Abstract: For the past two decades, scholars of international political economy and the environment (IPEE) have become quite focused on the study of various international cooperative initiatives that seek to link economic and environmental issues in the wake of the 1987 Brundtland Report and the 1992 Rio Earth Summit. This important work has enhanced our understanding of topics such as the economic dimensions of international environmental governance, the environmental activities of international economic institutions and regimes, and new kinds of private international regimes governing the environment–economy interface. This focus of IPEE scholarship has, however, steered attention away from larger structural trends in the international political economy, whose environmental implications are not addressed explicitly by significant international governance arrangements. Three such trends that are deserving of more attention from IPEE scholars include: the globalization of financial markets; the rise of newly powerful states such as China and India in the global economy; and the recent emergence of high and volatile commodity prices. Each of these structural trends—as well as their interrelationships—have important environmental consequences whose closer study enhances our understanding of the relationship between the international political economy and the environment. Their study also encourages scholars to widen their focus beyond treaties, institutions and regimes to examine broader global economic structures and processes, and the power relationships within them, in an interdisciplinary manner that can draw inspiration from the pioneers of the field of international political economy from the 1970s.

Full Citation: Clapp, J. and Helleiner, E. (2012). International Political Economy and the Environment: Back to Basics? International Affairs, 88 93): 485-501.

Institutional diffusion in International Environmental Affairs

Abstract: This article explores institutional diffusion in international environmental governance, specifying the conditions under which an existing set of institutions provides a template for new institutions. Prior institutional experiences can help to resolve bargaining problems, reduce transaction costs and provide information about likely performance. The authors discuss five examples of institutional diffusion in international environmental affairs and outline some causal mechanisms and conditions that facilitate or block the diffusion of institutional characteristics. As a baseline analysis, founded on assumptions that abstract from politics, a functional argument is developed about the conditions under which mimetic diffusion, reflecting a pattern of imitation, can occur. Although the focus in this short article is on this functional argument, the authors recognize that state interests and power, ideology, and private interests also play significant roles in facilitating or inhibiting institutional diffusion in international environmental affairs.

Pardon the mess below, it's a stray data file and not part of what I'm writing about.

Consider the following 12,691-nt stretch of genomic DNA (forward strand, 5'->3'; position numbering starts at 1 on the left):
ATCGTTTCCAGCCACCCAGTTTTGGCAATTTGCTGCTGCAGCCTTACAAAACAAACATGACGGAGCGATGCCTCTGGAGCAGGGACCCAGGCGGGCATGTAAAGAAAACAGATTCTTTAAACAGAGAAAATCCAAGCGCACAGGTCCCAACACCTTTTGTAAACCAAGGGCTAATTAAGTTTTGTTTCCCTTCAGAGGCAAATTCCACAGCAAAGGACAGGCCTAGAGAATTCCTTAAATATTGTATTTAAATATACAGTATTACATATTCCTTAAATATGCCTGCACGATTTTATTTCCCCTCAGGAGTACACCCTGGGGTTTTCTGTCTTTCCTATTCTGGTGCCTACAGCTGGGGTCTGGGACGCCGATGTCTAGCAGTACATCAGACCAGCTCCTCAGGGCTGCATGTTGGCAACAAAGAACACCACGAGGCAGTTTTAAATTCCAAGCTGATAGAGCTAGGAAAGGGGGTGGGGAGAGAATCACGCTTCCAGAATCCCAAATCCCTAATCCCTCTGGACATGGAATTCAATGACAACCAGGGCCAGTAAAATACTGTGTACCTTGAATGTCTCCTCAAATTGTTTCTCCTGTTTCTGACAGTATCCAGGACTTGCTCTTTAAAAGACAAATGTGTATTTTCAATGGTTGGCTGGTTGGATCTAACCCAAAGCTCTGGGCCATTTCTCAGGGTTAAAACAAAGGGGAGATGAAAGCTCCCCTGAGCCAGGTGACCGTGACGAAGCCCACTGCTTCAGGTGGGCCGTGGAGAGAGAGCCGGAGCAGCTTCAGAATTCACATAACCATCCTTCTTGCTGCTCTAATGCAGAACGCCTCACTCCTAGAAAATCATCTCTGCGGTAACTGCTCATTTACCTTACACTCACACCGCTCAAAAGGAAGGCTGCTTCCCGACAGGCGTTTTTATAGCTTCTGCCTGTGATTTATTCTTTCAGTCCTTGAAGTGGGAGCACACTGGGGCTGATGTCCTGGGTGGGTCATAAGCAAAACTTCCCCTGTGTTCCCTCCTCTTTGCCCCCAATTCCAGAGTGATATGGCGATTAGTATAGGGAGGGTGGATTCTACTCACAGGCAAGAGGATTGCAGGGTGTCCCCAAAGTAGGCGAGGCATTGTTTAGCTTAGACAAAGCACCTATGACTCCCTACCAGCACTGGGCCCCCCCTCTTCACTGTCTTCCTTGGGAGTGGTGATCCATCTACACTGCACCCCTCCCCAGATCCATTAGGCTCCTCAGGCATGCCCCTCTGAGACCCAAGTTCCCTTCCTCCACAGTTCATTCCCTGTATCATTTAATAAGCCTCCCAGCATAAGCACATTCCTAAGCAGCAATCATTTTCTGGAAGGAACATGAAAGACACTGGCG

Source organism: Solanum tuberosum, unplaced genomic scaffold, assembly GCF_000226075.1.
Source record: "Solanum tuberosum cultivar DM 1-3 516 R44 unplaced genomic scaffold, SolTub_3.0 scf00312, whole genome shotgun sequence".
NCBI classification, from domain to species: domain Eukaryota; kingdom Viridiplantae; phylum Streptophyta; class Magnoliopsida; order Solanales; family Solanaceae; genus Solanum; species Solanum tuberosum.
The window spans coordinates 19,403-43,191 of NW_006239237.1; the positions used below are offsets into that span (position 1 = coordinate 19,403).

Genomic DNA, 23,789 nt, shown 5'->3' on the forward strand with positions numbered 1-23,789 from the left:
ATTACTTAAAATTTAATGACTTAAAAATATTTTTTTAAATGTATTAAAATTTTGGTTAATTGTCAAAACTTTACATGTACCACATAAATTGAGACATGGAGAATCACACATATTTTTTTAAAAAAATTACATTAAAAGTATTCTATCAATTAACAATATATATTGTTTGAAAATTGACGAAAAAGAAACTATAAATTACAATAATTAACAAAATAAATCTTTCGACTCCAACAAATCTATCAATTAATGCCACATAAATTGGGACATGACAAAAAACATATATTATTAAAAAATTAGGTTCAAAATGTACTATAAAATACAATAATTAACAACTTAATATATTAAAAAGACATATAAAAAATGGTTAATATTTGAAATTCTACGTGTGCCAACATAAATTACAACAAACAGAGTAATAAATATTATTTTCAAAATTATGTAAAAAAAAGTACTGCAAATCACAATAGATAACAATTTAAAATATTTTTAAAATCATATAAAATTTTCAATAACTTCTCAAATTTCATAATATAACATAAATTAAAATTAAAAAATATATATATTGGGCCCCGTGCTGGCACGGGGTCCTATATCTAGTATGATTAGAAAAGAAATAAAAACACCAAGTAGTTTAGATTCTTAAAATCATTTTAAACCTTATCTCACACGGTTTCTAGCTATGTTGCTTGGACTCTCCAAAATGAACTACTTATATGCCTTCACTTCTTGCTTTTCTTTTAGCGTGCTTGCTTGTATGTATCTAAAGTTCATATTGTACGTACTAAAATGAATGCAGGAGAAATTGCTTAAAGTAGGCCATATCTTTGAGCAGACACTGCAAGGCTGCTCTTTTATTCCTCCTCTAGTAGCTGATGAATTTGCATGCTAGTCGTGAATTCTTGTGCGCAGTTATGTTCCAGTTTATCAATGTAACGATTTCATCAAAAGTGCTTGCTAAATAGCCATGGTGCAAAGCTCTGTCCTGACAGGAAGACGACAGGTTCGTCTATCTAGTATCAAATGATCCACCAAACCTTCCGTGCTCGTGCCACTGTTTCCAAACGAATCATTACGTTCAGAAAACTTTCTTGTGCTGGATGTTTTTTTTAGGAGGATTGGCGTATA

Full Citation: Ovodenko, A. and Keohane, R.O. (2012). Institutional Diffusion in International Environmental Affairs. International Affairs, 88 (3): 523-541.

Engaging the public and the private in global sustainability governance

Abstract: Negotiators preparing for Rio+20 are missing an important opportunity. Private sustainability governance (PSG) is thriving: organizations created by business and civil society groups, as well as public–private partnerships, adopt and apply significant regulatory standards and undertake valuable operational activities, including pilot projects and financing. However, even though reforming the institutional framework for sustainable development is a central part of the Rio+20 agenda, negotiators are focusing almost exclusively on inter-governmental organizations such as the UN Environment Program (UNEP), the Commission for Sustainable Development and the Economic and Social Council. This public–private engagement gap isolates international governance from the energy and innovation of PSG, and impedes efforts to coordinate the bifurcated and decentralized system of sustainability governance. This article argues that states, and especially international organizations, should actively support PSG as part of the institutional framework for sustainable development, while steering private and public–private schemes towards good organizational practices and the pursuit of public goals. Engagement with PSG would help international institutions pursue their sustainability missions more effectively, promote the emergence of effective and legitimate private schemes, manage fragmentation, promote experimentation and learning, and enhance citizen participation. The article outlines two fruitful modes of engagement pioneered by UNEP: regulatory cooperation, in which international authorities engage directly with business firms, industry groups and other ‘targets’, influencing them to adopt more sustainable behaviors; and orchestration, in which authorities engage with intermediary organizations, such as multi-stakeholder private governance schemes, catalyzing, supporting and steering them as they seek to influence the ultimate targets of policy.

Full Citation: Abbott, K.W. (2012). Engaging the Public and the Private in Global Sustainability Governance. International Affairs, 88 (3): 543-564.